The consequence of this is huge: Drupal Code Builder is not limited to core hooks, or to the hooks that it's been programmed for. Drupal Code Builder knows all the hooks in your codebase: from core, from contrib module, even from any of your own custom code that invents hooks.

Now repeat that statement for plugin types, for services, and so on.

And that analysis process can, and should, be repeated when you download a new module, because then any Drupal structures (hooks, plugin types, etc) that are defined in new modules gets added to the list of what Drupal Code Builder can generate.

This means that you can use Drupal Code Builder to do something like this:

  1. Generate a new plugin type. This creates a plugin manager service class and declaration, an annotation class that defines the plugin annotation, and an interface and base class for the plugins.
  2. Re-run DCB's analysis.
  3. Generate a plugin of the type you've just made.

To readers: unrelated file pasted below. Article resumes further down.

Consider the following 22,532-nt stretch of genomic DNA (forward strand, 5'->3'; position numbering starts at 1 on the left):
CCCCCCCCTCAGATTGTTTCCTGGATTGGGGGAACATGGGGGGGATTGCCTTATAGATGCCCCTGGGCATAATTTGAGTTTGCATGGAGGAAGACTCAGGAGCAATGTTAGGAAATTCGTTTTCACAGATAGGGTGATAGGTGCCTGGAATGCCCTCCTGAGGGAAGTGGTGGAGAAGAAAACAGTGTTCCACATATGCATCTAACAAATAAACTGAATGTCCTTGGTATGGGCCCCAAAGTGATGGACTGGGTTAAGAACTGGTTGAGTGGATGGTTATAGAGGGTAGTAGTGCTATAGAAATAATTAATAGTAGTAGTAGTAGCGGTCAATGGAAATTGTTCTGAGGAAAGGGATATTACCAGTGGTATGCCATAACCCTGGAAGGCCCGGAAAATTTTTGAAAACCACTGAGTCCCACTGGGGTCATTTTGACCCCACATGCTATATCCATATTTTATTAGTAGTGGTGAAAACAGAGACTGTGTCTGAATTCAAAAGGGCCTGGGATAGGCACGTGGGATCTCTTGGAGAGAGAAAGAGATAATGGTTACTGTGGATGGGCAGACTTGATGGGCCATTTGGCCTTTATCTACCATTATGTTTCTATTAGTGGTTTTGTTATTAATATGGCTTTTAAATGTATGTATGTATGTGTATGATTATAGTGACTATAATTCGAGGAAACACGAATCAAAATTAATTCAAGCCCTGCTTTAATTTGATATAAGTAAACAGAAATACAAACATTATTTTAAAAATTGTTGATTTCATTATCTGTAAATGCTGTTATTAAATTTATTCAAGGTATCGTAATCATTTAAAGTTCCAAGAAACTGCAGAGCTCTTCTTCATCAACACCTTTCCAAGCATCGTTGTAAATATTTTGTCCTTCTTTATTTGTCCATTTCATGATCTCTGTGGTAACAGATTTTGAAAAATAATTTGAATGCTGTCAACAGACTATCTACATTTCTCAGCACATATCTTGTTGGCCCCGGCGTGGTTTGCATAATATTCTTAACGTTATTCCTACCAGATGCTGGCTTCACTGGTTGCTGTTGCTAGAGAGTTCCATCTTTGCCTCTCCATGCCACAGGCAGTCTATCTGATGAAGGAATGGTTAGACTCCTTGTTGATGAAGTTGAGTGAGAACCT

When I say that this technique of analysis makes Drupal Coder Builder more powerful than other code generators, I'm not even blowing my own trumpet: the module I was handed in 2008 did the same. Back then in the Drupal 6 era is needed to connect to drupal.org's CVS repository to download the api.php files that document a module's hooks (which is why the Drush command for updating the code analysis prior to Drush 9 is called mb-download). For Drupal 7, the api.php files were moved into the core Drupal codebase, so from that point the process would scan the site's codebase directly. For Drupal 8, I added lots more code analysis, of plugin types and services, but still, the original idea remains: Drupal Code Builder knows how to detect Drupal structures, so it can know more structures than can be hardcoded.